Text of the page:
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Invited Critique
August 2012

Should Nasogastric Tubes Be Removed Early or Late?: That Is the Question: Comment on “Effect of Short-term vs Prolonged Nasogastric Decompression on Major Postesophagectomy Complications”

Author Affiliations

Author Affiliation: Department of Thoracic Surgery and Thoracic Oncology, Virginia Mason Medical Center, Seattle, Washington.

Arch Surg. 2012;147(8):752. doi:10.1001/archsurg.2012.1018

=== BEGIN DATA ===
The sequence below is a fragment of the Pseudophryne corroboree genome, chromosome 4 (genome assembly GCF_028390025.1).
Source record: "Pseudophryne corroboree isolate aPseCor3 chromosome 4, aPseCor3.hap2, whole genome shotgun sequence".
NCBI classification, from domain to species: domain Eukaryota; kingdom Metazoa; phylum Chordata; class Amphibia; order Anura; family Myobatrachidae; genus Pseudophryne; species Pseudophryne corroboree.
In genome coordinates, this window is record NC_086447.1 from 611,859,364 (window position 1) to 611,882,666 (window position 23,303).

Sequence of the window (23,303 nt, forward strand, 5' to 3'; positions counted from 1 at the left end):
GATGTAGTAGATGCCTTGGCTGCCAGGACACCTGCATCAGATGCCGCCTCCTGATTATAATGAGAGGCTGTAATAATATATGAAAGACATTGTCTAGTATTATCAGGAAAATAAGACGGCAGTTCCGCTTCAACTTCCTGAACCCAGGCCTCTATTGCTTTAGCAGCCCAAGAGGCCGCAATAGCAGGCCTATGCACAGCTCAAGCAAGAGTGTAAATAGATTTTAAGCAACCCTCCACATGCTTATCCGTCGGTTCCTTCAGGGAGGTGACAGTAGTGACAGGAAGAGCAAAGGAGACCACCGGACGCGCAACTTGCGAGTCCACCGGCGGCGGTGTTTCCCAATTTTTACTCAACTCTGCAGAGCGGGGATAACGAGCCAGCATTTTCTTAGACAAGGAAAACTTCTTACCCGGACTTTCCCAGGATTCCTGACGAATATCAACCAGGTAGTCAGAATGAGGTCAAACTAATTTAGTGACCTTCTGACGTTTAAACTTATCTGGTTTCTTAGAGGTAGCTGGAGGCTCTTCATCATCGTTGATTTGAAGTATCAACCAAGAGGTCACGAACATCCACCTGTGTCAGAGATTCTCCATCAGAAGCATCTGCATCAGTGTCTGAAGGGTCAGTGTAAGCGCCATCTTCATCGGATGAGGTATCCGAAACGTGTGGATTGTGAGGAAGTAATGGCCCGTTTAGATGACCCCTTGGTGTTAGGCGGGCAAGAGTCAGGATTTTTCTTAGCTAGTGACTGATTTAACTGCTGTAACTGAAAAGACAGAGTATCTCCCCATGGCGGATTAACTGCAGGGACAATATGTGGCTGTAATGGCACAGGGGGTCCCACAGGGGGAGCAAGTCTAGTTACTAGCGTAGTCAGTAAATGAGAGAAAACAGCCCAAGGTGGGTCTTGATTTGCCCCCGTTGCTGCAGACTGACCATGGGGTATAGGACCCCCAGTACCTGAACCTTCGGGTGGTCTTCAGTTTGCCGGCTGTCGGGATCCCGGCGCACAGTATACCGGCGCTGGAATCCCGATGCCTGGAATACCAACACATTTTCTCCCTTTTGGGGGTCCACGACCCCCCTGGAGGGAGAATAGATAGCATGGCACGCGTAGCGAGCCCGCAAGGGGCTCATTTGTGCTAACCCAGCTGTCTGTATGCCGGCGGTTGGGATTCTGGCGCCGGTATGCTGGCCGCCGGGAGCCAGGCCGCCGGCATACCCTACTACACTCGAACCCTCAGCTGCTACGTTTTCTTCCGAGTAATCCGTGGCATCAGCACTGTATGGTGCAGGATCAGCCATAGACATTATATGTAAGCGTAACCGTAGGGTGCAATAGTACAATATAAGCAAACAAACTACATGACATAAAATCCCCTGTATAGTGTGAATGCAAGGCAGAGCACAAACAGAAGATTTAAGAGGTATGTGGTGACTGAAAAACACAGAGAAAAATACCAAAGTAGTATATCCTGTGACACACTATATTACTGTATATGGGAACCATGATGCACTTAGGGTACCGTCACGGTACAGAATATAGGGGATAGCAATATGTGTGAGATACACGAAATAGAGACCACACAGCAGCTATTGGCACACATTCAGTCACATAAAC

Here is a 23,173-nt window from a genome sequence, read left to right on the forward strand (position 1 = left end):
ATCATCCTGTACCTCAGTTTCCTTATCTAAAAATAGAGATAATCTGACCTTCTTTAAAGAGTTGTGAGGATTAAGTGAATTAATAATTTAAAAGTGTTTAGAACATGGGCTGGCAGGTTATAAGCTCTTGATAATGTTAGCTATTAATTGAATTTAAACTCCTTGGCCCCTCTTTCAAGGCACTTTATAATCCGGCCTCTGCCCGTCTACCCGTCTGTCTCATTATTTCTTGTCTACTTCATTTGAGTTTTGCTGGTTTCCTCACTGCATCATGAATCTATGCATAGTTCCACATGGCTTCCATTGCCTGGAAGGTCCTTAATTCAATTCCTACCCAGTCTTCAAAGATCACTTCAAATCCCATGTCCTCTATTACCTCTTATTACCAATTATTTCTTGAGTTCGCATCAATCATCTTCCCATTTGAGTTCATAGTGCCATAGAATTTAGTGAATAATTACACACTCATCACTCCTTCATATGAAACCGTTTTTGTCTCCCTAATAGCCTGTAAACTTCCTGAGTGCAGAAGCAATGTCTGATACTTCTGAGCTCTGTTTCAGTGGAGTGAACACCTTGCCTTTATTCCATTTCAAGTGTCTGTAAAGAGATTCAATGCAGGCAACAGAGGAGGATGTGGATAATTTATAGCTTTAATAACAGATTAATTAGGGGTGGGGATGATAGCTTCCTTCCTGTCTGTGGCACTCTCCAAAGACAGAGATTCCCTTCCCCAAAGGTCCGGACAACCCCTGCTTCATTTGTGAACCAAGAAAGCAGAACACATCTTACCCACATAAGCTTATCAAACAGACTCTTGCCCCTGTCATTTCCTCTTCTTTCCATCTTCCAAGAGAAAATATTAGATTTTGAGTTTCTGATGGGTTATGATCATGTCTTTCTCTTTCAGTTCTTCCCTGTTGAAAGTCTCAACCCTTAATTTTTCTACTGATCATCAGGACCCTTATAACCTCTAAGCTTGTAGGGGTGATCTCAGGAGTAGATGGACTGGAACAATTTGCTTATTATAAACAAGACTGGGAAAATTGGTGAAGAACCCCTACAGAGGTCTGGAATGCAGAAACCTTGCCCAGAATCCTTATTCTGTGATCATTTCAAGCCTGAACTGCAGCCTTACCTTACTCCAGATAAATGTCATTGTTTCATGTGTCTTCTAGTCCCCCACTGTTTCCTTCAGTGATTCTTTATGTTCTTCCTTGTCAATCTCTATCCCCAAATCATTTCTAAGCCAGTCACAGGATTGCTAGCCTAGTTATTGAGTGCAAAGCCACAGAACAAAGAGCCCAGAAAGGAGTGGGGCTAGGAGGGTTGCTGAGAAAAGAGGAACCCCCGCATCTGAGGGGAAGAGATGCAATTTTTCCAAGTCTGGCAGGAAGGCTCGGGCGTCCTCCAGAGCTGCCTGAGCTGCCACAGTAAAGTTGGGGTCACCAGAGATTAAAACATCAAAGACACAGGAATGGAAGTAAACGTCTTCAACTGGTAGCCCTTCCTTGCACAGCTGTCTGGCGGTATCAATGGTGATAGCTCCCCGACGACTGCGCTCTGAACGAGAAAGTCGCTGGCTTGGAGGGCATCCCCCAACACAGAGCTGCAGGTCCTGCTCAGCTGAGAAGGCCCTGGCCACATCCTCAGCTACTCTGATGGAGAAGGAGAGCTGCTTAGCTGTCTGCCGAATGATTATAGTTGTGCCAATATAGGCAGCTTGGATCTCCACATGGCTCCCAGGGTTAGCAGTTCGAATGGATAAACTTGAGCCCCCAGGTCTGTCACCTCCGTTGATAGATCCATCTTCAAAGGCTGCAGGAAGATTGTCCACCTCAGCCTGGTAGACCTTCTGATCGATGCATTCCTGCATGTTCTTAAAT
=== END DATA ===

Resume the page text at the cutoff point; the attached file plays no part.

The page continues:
Opinions regarding the surgical treatment and recovery of patients undergoing esophageal resection remain as numerous as the number of surgeons involved in high-volume esophageal practices. Location and technique of the anastomosis, extent of lymph node dissection, whether to include a pyloroplasty or feeding jejunostomy, and nasogastric tube management are a few of the myriad issues for which there is no general consensus. Evidence-based assessments of these issues are few and often underpowered. Mistry and colleagues1 performed a randomized clinical trial that assessed timing of nasogastric tube removal, with the primary end points of pulmonary complications and anastomotic leak and the secondary end points of nasogastric tube reinsertion, patient discomfort scores, and mortality. Previous assessments have compared routine vs no nasogastric tube decompression. However, Mistry et al are correct when they state that most surgeons continue to use nasogastric tube decompression as a routine component of postoperative care, and as a result this well-designed assessment examining the best timing of removal is noteworthy.

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